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How does your city’s carbon footprint stack up?

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Despite the shortcomings in the report, some groups still believe it has value. “It illustrates the importance of local governments since emissions are local and so are solutions,” says Annie Strickler, a spokeswoman for ICLEI (International Council for Local Environmental Initiatives), an umbrella organization of local governments working on sustainability issues.

ICLEI, which is based in Oakland, Calif., is in the process of a more comprehensive rating of cities on sustainability. It will try to cover all sources of carbon emissions.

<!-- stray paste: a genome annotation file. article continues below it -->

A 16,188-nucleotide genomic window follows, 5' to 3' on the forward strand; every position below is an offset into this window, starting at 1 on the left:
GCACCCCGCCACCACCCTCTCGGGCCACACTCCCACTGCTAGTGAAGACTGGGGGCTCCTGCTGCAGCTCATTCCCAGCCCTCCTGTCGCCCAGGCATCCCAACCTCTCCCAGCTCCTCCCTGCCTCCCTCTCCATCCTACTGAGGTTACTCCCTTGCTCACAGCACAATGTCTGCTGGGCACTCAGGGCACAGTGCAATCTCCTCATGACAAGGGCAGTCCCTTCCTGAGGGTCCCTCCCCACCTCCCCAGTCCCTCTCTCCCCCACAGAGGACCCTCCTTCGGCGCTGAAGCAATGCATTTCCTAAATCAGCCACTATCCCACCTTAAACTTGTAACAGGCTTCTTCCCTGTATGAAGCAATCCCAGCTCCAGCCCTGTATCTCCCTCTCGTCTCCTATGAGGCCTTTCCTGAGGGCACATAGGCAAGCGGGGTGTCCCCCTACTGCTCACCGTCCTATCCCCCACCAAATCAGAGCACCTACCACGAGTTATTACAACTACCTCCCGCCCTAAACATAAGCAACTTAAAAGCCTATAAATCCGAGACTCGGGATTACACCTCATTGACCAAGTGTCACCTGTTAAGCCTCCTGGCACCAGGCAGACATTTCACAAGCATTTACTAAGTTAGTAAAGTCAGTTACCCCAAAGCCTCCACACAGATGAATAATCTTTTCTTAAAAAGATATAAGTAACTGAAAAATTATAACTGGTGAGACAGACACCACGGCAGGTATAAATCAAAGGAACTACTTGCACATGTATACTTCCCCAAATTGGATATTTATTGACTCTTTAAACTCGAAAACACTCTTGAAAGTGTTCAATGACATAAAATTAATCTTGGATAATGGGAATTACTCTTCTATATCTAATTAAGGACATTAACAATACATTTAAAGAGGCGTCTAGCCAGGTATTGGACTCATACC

Some of the Brookings ratings may appear puzzling. For example, the Los Angeles area is rated second behind Hawaii. The L.A. basin is famed for smog and traffic backups. However, Muro says, the research underscored the density of the area’s build-out. “While there are not a lot of tall buildings, it has places with a lot of small lots, master-planned large developments, and an increasing density,” he says. “And the state is increasingly pulling out of dirty energy sources and requiring lighter, low-carbon sourcing.”

Nine out of 10 of the lowest emitting metro areas are west of the Mississippi. New York, ranked No. 4, is the only city east of the river. Like L.A., New York has a smoggy atmosphere in the summer.

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